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[liberationtech] Ebola: A Big Data Disaster

Heather Leson heatherleson at gmail.com
Fri Mar 4 03:51:35 PST 2016


Thanks for this great work Sean.

The recommendations were spot on. Truly I was glad to see ilab Liberia as
part of the organizational input as I think local civic tech communities
increasingly play a role.

In addition, there should be more guidelines for tech companies and
researchers.  I would be keen to here your thoughts and recommendations in
the context of your report.

The Responsible Data Forum tackles some of these in general. But we will
see more and more requests for mobile data /CDRs in the future.

Heather


Heather Leson
heatherleson at gmail.com
Twitter: HeatherLeson
Blog: textontechs.com

On Wed, Mar 2, 2016 at 10:49 PM, Lina Srivastava <lina at linasrivastava.com>
wrote:

> Hi all --
>
> Is there a protocol to adding someone from off the list to a discussion
> thread here? This study is fascinating and I mentioned it to a friend who
> co-founded Flowminder, and I think he'd love to discuss.
>
> Lina
>
> On Wed, Mar 2, 2016 at 12:21 PM, Sean McDonald <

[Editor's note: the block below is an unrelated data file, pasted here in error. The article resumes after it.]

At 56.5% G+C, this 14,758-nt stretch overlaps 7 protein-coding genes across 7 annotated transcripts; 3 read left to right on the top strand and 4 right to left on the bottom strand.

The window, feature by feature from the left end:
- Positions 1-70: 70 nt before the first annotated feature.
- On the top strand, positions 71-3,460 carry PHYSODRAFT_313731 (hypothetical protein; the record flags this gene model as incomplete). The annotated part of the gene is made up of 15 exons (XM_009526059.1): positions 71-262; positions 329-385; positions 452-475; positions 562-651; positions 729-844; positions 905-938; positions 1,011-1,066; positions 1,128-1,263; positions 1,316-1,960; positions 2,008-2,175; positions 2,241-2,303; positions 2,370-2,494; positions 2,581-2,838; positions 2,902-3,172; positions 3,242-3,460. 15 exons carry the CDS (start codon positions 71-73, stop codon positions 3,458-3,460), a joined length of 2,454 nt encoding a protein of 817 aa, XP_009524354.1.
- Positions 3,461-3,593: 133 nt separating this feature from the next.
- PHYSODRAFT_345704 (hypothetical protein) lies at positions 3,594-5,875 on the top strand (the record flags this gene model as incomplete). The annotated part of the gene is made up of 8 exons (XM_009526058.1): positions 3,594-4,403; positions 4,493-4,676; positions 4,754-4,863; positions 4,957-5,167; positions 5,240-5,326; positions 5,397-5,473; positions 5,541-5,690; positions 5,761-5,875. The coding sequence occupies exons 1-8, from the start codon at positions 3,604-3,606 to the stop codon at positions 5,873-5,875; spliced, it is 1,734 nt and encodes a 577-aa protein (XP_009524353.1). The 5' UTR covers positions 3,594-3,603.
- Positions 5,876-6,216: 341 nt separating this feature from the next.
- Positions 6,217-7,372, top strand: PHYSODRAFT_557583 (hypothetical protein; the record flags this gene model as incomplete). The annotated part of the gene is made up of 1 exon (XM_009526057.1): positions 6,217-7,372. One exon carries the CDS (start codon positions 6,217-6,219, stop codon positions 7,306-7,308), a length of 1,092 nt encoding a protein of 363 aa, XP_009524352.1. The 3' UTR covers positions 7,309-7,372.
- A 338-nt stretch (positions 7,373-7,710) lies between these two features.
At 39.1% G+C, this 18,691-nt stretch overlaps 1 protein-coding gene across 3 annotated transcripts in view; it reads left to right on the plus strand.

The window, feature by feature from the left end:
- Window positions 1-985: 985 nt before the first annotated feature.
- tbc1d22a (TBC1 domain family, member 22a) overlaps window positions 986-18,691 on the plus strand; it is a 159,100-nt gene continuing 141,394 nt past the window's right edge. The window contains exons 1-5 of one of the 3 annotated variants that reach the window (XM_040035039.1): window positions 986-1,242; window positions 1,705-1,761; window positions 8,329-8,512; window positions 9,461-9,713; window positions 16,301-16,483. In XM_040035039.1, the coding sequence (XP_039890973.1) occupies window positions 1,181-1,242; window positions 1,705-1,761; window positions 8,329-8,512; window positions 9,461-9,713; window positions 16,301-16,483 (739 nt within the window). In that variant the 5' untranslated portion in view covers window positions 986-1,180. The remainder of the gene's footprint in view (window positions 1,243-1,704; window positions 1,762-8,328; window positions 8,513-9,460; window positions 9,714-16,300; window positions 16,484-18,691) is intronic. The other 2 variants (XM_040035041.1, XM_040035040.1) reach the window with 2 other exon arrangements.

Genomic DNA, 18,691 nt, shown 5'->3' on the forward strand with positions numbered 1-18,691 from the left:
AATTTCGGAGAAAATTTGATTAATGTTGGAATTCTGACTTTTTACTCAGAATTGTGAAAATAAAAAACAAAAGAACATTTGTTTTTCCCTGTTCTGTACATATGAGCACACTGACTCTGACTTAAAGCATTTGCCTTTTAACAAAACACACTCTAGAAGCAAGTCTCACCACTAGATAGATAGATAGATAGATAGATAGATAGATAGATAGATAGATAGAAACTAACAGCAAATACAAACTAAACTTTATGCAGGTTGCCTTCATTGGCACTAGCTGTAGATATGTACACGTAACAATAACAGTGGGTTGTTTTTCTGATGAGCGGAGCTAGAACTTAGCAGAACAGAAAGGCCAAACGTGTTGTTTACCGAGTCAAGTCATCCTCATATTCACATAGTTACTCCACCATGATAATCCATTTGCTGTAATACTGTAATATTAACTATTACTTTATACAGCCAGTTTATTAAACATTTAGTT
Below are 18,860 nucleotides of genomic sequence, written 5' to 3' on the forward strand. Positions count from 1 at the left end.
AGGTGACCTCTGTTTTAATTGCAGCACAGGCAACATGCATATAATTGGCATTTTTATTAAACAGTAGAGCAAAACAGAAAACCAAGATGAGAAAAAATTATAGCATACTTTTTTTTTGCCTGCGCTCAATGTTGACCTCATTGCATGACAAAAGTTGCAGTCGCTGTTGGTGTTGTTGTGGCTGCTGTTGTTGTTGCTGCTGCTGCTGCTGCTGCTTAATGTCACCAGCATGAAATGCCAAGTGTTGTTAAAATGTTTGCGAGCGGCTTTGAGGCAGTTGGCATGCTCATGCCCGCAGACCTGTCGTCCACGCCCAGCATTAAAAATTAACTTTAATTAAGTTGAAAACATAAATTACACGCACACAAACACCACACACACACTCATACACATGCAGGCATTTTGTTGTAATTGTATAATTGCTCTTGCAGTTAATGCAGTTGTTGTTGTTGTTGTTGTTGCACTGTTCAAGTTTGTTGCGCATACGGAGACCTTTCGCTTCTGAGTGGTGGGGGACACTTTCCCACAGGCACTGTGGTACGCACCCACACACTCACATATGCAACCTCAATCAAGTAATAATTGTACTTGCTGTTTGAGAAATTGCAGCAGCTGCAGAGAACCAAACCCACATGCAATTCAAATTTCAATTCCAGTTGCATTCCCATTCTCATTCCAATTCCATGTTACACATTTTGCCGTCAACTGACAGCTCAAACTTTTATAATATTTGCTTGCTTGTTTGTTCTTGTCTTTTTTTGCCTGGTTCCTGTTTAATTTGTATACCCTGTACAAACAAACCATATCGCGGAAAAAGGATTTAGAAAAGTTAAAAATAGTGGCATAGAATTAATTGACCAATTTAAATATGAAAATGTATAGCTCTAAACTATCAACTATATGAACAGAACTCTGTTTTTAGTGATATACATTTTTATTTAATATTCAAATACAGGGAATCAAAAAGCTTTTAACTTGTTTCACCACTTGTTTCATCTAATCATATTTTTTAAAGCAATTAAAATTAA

> seanmartinmcdonald at gmail.com> wrote:
>
>> I'm excited to present some new research: "Ebola: A Big Data Disaster
>> <http://cis-india.org/papers/ebola-a-big-data-disaster>," published by
>> the Center for Internet & Society (with support from the Media Democracy
>> Fund). It's a look at the way that technology was used during the Ebola
>> response - with a focus on Call Detail Records, the experimental nature of
>> data modeling in humanitarian response, and how that likely violates West
>> Africa's well-developed (but under-implemented) data laws.
>>
>> My hope is that it will kick off a larger discussion about the risks
>> (legal and operational) of digitizing humanitarian response - especially
>> when it involves the use of large scale, sensitive data like CDRs (all
>> anonymization and re-identification caveats apply). As practice stands,
>> international organizations are likely putting themselves and the people
>> they help at considerable risk, in violation of human rights law, data
>> protection law, local regulation, and potentially commercial property law
>> (among other theories of litigation).
>>
>> This case study focuses on Liberia, which didn't turn over CDR access -
>> but many of the same operational considerations and laws apply in Sierra
>> Leone and Guinea, where several mobile network operators did.
>>
>> I'd love any thoughts, connections to people working on these issues, or
>> critical feedback.
>>
>> Best,
>> Sean
>>
>> --
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>>
>
>
>
> --
>
> --
> Lina Srivastava
> --
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> www.linasrivastava.com
> www.regardinghumanity.org
> www.whoisdayanicristal.com
>
>
> --
> Liberationtech is public & archives are searchable on Google. Violations
> of list guidelines will get you moderated:
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